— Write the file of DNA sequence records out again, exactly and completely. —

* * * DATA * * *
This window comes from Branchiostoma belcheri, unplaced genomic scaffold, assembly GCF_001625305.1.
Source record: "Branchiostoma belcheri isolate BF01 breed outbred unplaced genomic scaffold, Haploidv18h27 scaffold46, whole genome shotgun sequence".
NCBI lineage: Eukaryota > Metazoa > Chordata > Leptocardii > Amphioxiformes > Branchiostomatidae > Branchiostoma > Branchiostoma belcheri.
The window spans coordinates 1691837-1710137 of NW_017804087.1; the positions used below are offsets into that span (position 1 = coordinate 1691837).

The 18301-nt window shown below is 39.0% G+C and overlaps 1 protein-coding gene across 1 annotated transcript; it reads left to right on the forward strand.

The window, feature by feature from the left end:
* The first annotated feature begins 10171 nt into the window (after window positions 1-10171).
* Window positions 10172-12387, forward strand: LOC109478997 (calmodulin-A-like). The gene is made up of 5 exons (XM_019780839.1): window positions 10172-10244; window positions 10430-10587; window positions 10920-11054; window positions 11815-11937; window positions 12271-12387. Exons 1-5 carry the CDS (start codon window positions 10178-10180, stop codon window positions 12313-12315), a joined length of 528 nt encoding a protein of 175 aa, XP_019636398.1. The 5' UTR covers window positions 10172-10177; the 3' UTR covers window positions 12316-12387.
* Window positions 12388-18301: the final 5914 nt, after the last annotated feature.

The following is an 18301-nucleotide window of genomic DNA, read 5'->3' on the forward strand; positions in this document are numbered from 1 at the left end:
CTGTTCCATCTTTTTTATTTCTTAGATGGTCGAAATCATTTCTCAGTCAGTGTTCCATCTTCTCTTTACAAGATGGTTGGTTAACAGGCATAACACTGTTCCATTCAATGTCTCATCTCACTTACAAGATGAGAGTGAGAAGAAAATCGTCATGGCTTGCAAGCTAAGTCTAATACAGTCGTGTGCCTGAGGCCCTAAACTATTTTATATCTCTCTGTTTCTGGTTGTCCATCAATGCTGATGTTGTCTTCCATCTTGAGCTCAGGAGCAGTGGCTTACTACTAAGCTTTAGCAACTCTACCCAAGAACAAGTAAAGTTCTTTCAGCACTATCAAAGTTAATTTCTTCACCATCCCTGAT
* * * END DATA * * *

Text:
This window comes from Branchiostoma belcheri, unplaced genomic scaffold, assembly GCF_001625305.1.
Source record: "Branchiostoma belcheri isolate BF01 breed outbred unplaced genomic scaffold, Haploidv18h27 scaffold46, whole genome shotgun sequence".
NCBI lineage: Eukaryota > Metazoa > Chordata > Leptocardii > Amphioxiformes > Branchiostomatidae > Branchiostoma > Branchiostoma belcheri.
The window spans coordinates 1691837-1710137 of NW_017804087.1; the positions used below are offsets into that span (position 1 = coordinate 1691837).

The 18301-nt window shown below is 39.0% G+C and overlaps 1 protein-coding gene across 1 annotated transcript; it reads left to right on the forward strand.

The window, feature by feature from the left end:
* The first annotated feature begins 10171 nt into the window (after window positions 1-10171).
* Window positions 10172-12387, forward strand: LOC109478997 (calmodulin-A-like). The gene is made up of 5 exons (XM_019780839.1): window positions 10172-10244; window positions 10430-10587; window positions 10920-11054; window positions 11815-11937; window positions 12271-12387. Exons 1-5 carry the CDS (start codon window positions 10178-10180, stop codon window positions 12313-12315), a joined length of 528 nt encoding a protein of 175 aa, XP_019636398.1. The 5' UTR covers window positions 10172-10177; the 3' UTR covers window positions 12316-12387.
* Window positions 12388-18301: the final 5914 nt, after the last annotated feature.

The following is an 18301-nucleotide window of genomic DNA, read 5'->3' on the forward strand; positions in this document are numbered from 1 at the left end:
CTGTTCCATCTTTTTTATTTCTTAGATGGTCGAAATCATTTCTCAGTCAGTGTTCCATCTTCTCTTTACAAGATGGTTGGTTAACAGGCATAACACTGTTCCATTCAATGTCTCATCTCACTTACAAGATGAGAGTGAGAAGAAAATCGTCATGGCTTGCAAGCTAAGTCTAATACAGTCGTGTGCCTGAGGCCCTAAACTATTTTATATCTCTCTGTTTCTGGTTGTCCATCAATGCTGATGTTGTCTTCCATCTTGAGCTCAGGAGCAGTGGCTTACTACTAAGCTTTAGCAACTCTACCCAAGAACAAGTAAAGTTCTTTCAGCACTATCAAAGTTAATTTCTTCACCATCCCTGAT